Once the paperwork is gathered and the witness interviews complete, it’s time to craft a written response to an EEOC complaint. Here’s a seven-step process for drafting an airtight position statement.
Position statements, along with any supporting documentation, are an employer’s opportunity to lay out their own version of what happened.
The goal is to explain to the EEOC the legitimate business reasons for why any adverse employment actions were taken against the complainant.
Beware: A position statement lacking in detail may lead the EEOC to believe an employer is trying to hide something.
For example, saying an employee was laid off for “business reasons” won’t cut it. Firms should lay out exactly what those business reasons were.
And, since the statement can be used in legal proceedings if the case goes to trial, good firms review the response thoroughly and verify the accuracy of every statement.
Building the case
A solid position statement includes seven key sections:
- The statement usually begins with the company establishing its commitment to prohibiting bias in the workplace and ensuring equal opportunities for all candidates and employees. This section should only be a sentence or two – just enough for readers to understand that the company takes bias charges seriously.
- Next, summarize the case in a paragraph or two. Be brief. A more complete version of the facts can be made later in the position statement. Use this part to create context for the situation, so the reader can learn where the company stands.
This allows the employer to state its conclusions well before the end of the position statement. Be sure to stick to the facts. Never slander anyone or say unnecessary negative things that aren’t relevant to the complaint.
- After summarizing the facts, address the complainant’s legal claims. The best responses lay out what law was allegedly violated, and, in a couple brief sentences, the firm’s position on the allegations. This section is also meant to create context. (A more complete response will be in a later section of the document.)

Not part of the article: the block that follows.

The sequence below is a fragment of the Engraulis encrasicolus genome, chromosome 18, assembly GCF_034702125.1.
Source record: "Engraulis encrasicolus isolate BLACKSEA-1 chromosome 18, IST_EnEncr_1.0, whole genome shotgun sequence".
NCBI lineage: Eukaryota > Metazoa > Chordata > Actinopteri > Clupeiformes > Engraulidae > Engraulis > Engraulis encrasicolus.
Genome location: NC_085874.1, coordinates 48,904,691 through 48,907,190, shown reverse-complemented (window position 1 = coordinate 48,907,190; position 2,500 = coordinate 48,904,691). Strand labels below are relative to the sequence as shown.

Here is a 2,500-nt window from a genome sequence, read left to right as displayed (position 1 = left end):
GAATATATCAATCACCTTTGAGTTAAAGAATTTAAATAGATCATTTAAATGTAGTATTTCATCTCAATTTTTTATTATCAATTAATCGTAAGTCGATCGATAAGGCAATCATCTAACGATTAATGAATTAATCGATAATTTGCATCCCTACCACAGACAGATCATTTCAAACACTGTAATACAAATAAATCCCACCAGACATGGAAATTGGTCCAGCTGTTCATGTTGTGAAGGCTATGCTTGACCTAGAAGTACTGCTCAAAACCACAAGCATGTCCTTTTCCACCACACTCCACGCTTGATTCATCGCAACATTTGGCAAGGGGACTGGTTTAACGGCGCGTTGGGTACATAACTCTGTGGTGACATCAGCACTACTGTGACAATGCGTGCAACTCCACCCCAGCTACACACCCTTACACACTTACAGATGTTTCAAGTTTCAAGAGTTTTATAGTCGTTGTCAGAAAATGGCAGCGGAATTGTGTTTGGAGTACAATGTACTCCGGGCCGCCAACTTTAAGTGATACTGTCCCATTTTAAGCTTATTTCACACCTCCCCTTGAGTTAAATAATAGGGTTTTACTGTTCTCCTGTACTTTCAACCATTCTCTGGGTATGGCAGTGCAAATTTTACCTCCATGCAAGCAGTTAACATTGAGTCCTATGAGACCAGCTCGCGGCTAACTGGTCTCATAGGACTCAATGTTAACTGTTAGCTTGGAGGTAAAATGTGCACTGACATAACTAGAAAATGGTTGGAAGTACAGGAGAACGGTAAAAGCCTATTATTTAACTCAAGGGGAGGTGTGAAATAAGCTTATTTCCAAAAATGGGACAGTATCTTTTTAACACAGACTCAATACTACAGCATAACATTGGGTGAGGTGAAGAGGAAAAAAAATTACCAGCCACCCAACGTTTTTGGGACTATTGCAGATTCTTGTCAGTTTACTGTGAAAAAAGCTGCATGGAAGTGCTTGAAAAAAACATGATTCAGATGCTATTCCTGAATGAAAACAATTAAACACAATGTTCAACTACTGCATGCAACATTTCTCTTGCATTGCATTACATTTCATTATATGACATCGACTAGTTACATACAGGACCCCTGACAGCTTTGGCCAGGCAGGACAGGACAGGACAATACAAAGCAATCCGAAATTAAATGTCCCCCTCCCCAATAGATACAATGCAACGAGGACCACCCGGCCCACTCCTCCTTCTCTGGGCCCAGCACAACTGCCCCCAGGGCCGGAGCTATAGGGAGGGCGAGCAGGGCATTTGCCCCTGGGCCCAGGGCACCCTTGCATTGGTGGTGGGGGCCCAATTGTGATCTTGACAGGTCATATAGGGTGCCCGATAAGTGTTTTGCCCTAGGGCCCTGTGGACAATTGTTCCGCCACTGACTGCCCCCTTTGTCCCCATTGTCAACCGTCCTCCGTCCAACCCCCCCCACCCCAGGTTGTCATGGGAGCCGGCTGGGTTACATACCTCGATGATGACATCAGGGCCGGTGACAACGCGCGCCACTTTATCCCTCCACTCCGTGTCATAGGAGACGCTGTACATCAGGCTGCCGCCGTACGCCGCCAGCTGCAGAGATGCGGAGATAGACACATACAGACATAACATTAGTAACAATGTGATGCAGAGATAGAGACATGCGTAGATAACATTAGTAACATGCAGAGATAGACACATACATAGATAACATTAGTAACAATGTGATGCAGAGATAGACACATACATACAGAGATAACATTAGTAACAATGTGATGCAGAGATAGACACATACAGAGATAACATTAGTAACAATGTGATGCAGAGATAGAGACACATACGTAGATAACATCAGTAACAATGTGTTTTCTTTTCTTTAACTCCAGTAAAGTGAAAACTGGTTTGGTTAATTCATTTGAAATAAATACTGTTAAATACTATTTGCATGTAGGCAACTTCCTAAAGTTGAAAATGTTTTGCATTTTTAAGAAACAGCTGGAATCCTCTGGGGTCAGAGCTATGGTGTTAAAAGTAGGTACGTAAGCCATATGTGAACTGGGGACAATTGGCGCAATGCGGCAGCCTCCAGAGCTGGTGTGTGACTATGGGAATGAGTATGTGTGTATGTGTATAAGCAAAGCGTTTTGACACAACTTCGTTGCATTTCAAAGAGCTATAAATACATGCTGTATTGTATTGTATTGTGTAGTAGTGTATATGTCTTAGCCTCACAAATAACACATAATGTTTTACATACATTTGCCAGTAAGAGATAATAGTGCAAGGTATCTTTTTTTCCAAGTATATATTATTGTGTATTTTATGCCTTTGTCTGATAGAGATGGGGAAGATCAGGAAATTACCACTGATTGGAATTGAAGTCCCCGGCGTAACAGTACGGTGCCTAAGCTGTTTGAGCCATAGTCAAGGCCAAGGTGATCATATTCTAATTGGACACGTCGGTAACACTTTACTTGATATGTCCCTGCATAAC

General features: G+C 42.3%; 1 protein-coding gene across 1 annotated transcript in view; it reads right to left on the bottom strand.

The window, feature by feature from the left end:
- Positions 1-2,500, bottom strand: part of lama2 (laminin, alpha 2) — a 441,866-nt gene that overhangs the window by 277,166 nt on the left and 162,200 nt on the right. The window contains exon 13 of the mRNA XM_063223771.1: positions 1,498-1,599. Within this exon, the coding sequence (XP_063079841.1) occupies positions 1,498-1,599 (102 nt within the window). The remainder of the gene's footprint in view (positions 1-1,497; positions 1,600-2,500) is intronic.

- Clarify any policies and procedures relevant to the case. Copies of each policy should be included with the documentation that accompanies the position statement.
- The next section contains the employer’s argument and is the most comprehensive part of the position statement. Carefully identify all the facts in a clear order, backed by an in-depth analysis of why the company’s actions were legal and non-discriminatory.
For instance, if a worker claims a company didn’t do enough to accommodate his disability, the statement should lead the reader through all relevant facts from beginning to end to show why it did everything it could to provide a reasonable accommodation — and answer any questions that might arise.
In this example, there are a number of questions that need to be addressed. When did the company become aware of the employee’s potential disability? How did it respond? What accommodations, if any, were made? How did the employee respond? If problems occurred, when did the firm become aware of them? How did it respond to any complaints filed? What company policies and procedures were cited to support the company’s actions?
Employers should also include and mention all communication regarding the accommodation process, including e-mails, memos and documentation of telephone calls and/or conversations. These documents should be attached to the end of the position statement and referred to and cited throughout for the reader to easily find (for example, Exhibit A, B, C, etc.).
- Good employers next turn to precedent to bolster their arguments for why they acted the way they did. How similarly situated employees were treated can go a long way in proving a company didn’t discriminate against an employee.
This is where it pays to be specific. For instance, if the complainant claims she was fired because the company is biased against women, now’s the time for the company to show it has treated everyone the same for the same violations.
- Finally, firms should close with a brief conclusion. No more than a couple sentences, the conclusion should end with a request that the agency issue a “no cause” finding in the complaint.
Remember the audience(s)
Once submitted, a position statement will be reviewed by many different people, all involved in the case in different ways.
Some EEOC offices will send a copy of the statement to the complainant or his or her attorney. Other EEOC attorneys may also review it.
And, as already mentioned, the position statement may end up as evidence if the case makes it to court.
The best statements are written in such a way that someone not involved with the case can understand why the company did what it did.